Finally the balance is drawn, and undersigned by the accountant David Dixon.
|Et Sic Computatis Computandis et
allocatis allocandis d[i]c[t]us Computans
solvit ultra vires bonoru[m] d[i]c[t]i
|31 li 19 s 8 d|
|[And thus taking everything into account and
everything to be allowed this accountant
has disbursed over and above the goods of the said
deceased the sum]
In this case the disbursements are greater than the credit of £20 6s 6d stated in the charge, and the account was in deficit.
Sometimes accounts can include legacies in the discharge, and sometimes they are only accounted after the balance. This balance is also often then divided into third or half shares. Why and how this allocation takes place depends on a number of factors, as will become clear as we consider two simple examples from the Durham records.
If the deceased was intestate, then the allocation of any balance remaining would be divided between the widow and children, the administrator and other next of kin. Such rights and shares were generally defined by the laws of distribution of an intestate's personal estate and which prevailed throughout southern England, and were modified and clarified in the Statute of Distributions in 1670.7
In the province of York, however, a different custom of distribution had always prevailed.8 This custom related to the distribution of both testates' and intestates' personal property: thus in this northern province even testators were severely limited in the proportion of their personal estates they could bequeath freely. The custom of York was not abolished by statute until 1692, and York City maintained its exceptional status until 1703.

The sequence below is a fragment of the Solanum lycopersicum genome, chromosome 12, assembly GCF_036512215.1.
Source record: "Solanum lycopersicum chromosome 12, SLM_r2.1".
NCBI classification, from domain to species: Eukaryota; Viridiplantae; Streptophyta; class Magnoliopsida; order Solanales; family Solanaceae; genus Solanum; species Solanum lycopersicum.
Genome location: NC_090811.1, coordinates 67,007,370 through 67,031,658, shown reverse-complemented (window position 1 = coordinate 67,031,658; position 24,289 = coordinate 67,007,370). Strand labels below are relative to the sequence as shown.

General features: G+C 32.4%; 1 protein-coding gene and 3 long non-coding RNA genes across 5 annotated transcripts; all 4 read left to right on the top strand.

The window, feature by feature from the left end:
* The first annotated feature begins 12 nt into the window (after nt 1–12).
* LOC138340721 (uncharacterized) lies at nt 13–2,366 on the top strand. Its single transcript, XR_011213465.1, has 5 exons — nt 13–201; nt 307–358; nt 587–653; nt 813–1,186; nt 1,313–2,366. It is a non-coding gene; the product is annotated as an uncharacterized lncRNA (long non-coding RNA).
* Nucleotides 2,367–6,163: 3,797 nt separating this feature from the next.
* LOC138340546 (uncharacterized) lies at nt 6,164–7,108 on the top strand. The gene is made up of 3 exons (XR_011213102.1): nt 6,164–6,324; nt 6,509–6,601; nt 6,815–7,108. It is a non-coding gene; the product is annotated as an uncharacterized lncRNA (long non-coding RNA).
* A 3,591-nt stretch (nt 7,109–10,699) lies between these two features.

Thus most surviving accounts in the Durham diocesan records, whether of testates or intestates, will operate according to the Custom of York. In the case of intestates this allocated one third of the estate to the widow, one third between the children,9 and one third - sometimes termed the death's third - to the administrator. Failing either a widow or children, then half shares were allocated. Failing a surviving widow and any surviving children, then the entire balance fell to the administrator. After 1692 the southern law of distribution also came to prevail in the northern province, and which law allocated one third to the widow and two thirds to the children or their lineal descendents; failing children, the widow took half, the other half being distributed among the next of kin; failing a widow, any children received all; failing both a widow or children, the next of kin received all.10
In the following case, taken from the 1631 probate records of the intestate George Jollie of Newcastle, the account balance was £19 1s in credit.11 This balance his wife, also the administratrix, then divided between herself and her six children.
|One third p[ar]t whereof shee desireth may be allowed
to her this acc[ountant] for her thirdes being
|6 li 7 s 0 d|
|Another third p[ar]t shee desireth may be allotted to
the deceasedes six Children being the like sum[m]
of 6 li 7 s vi[delice]t to ev[er]y of them
|1 li 1 s 2 d|
|The other third p[ar]t being the deathes p[ar]t and
the like sum[m] shee praieth may be allowed to the